Compiling the Top 20 Wealthiest Landowners

November, 2001

In an island state, ownership of an extremely limited amount of productive real estate has always been viewed as a foundation for economic, social and political influence. Historically, the primary measure for determining Hawaii’s largest and wealthiest landowners has been total acres owned. The latest 1999 State of Hawaii Data Book details such a survey of “Eight Large Landowners,” who, combined, own 24 percent of the state’s land area according to the survey. Bernice P. Bishop Estate Kamehameha Schools, Parker Ranch, Samuel M. Damon Estate and Castle & Cooke Inc., each with more than 100,000 acres, head the list.

Beyond land acreage, which could be massive in size but significantly less valuable than, say, a beachfront Waikiki hotel, would the rankings change if based on some measurement of value?

The concept for an inaugural survey of landowners based on “value” of Hawaii real estate holdings evolved in late fall 2000. Real estate valuation is a complex process, subject to varying opinions and methodologies.

Early on, it was determined that the only consistent, comprehensive and publicly available measure of value applicable to all Hawaii real estate, including government holdings, was the counties’ assessed value database. For real property tax purposes, assessors estimate 100 percent of market value in its entirety for every real estate parcel in the state, including those owned by the federal, state and county government.

Assessments are derived in a consistent manner and for a common point in time. It should be noted that, given the large number of properties involved, assessors apply a mass appraisal approach using standard methodology, cost and market valuation models, common reference data and statistical testing. Values and ownership records were updated and adjusted as events dictated during the survey period.

The researchers considered the pros and cons of utilizing the assessed value database. The prime limitation is that since assessments represent a proxy for fee simple values, there is no division of value between leased fee (lessor’s interest) and leasehold (lessee’s interest) interests, if any. This is significant in a market where long-term ground leases are prevalent. Thus, 100 percent of value is assigned to the owner of record.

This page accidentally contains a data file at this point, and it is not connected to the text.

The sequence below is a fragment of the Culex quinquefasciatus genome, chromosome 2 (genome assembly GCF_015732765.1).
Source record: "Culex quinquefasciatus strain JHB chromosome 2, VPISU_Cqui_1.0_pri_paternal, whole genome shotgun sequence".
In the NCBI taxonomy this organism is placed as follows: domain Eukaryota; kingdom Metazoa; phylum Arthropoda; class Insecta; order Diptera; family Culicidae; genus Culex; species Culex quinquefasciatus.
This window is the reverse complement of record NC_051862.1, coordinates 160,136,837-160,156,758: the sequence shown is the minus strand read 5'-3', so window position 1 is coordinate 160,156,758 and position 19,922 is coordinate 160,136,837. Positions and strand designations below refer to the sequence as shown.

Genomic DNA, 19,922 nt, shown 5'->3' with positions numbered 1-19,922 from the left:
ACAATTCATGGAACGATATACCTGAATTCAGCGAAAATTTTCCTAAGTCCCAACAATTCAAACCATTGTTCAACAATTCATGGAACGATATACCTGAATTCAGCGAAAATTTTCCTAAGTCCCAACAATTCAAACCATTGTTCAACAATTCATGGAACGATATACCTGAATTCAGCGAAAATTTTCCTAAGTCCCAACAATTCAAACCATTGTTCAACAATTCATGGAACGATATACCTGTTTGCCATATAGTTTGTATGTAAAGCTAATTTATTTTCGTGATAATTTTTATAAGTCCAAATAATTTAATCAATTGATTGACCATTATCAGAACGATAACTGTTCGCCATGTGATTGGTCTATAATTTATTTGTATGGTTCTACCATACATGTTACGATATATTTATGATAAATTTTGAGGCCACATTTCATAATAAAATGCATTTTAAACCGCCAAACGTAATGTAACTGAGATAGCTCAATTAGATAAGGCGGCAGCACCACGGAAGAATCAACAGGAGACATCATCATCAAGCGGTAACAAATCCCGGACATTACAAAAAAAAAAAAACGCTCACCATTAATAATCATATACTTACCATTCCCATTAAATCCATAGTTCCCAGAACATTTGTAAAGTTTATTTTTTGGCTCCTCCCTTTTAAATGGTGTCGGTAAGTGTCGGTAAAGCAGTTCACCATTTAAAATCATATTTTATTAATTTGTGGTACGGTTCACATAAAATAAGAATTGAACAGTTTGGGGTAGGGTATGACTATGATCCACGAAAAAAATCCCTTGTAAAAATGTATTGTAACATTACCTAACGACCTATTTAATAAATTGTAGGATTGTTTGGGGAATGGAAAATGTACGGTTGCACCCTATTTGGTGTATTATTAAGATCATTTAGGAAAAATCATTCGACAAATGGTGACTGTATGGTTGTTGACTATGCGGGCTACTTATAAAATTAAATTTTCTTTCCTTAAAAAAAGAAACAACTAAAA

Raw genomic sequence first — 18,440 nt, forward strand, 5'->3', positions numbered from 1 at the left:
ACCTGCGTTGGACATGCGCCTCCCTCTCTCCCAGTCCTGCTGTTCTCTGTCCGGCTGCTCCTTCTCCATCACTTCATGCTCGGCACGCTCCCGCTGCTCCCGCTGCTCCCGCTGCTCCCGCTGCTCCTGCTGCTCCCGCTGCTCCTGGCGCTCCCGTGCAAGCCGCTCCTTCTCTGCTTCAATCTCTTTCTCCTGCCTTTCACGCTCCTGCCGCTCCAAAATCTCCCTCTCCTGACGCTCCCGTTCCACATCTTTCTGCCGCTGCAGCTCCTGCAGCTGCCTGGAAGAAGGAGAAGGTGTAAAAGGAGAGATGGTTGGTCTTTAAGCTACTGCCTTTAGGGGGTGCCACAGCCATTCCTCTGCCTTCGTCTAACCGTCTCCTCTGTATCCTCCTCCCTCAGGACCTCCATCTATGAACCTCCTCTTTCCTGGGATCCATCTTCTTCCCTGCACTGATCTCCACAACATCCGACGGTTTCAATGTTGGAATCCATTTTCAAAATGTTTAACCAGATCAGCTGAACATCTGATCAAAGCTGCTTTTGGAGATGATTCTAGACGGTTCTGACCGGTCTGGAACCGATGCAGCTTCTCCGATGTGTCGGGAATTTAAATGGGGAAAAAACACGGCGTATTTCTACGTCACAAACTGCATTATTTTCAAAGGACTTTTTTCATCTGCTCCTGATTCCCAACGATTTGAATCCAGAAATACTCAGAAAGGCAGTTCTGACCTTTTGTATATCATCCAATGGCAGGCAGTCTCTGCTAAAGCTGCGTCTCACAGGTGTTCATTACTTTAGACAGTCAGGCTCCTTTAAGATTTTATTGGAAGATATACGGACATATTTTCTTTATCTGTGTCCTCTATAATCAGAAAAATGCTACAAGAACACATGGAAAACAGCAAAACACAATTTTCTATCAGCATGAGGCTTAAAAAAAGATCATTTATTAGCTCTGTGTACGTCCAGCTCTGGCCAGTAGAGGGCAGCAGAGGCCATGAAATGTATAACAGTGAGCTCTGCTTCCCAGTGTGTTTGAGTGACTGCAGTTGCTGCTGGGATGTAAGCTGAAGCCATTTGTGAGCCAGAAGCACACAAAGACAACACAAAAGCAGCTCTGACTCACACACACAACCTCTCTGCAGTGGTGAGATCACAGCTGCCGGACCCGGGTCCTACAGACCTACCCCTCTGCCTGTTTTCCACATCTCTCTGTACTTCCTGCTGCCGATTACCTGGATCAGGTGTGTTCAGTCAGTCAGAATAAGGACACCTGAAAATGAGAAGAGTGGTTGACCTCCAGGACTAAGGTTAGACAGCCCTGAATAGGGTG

This allocation tends to inflate ranking values associated with organizations that ground lease the majority of their properties (e.g., Kamehameha Schools, Queen’s Health Systems, Harry & Jeanette Weinberg Foundation, Liliuokalani Trust, Samuel M. Damon Estate and Castle Foundation and Trusts). Our research indicates that Queen’s Health Systems and Harry & Jeanette Weinberg Foundation, for example, ground lease approximately 82 percent and 80 percent of their holdings (based on assessed value), respectively.

Similarly, value differences are also evident by comparing the relative market values disclosed by two large lessors, Kamehameha Schools (41 percent of assessed value) and Liliuokalani Trust (35 percent of assessed value).

Although the obvious adjustment is to divide land and building values between lessor and lessee, consider the scenario where a ground lease expires in less than a year. In that case, there would be little or no value to the leasehold position. Conversely, little or no value was ascribed to those entities whose ownership consists primarily of leasehold interests, unless lessees or recent transactions substantiated such value.

Another constraint is that ownership is often held in different entity names, variation of names and in some cases database entries were simply misspelled. Best efforts were made to research corporate subsidiaries and refine the database information.

Nonetheless, taken as a whole, assessed values were viewed as the only all-encompassing measure of real estate value readily available that could be used as a ranking mechanism. It also should be noted that the figures represent total value before consideration of debt or other encumbrances on the properties.

Initial efforts focused on the larger kamaaina trusts and corporations, and significant single assets. Research efforts picked up steam in April 2000 when the year 2000 assessed value information from all four counties were downloaded into a database management program. This information represented assessed values as of Oct. 1, 1999. The database was searched and sorted to highlight the large landowners.

Over the subsequent months, information was confirmed through interviews with company representatives where possible, review of annual reports, SEC filings, State of Hawaii Department of Commerce and Consumer Affairs (DCCA) Business Registration records, assessment office maps and records, Bureau of Conveyances documents, collateral materials, books and a myriad of other periodicals and publications.

After nine months of gathering, refining and confirming data, the Top 20 list was finalized in September 2001. As the survey represents a snapshot in time, there is no question that new transactions, changing market conditions and other events will alter the rankings, especially in the lower quartile of the ranking.

Special thanks to Gary Kurokawa and John Ferrari for their invaluable assistance.

 

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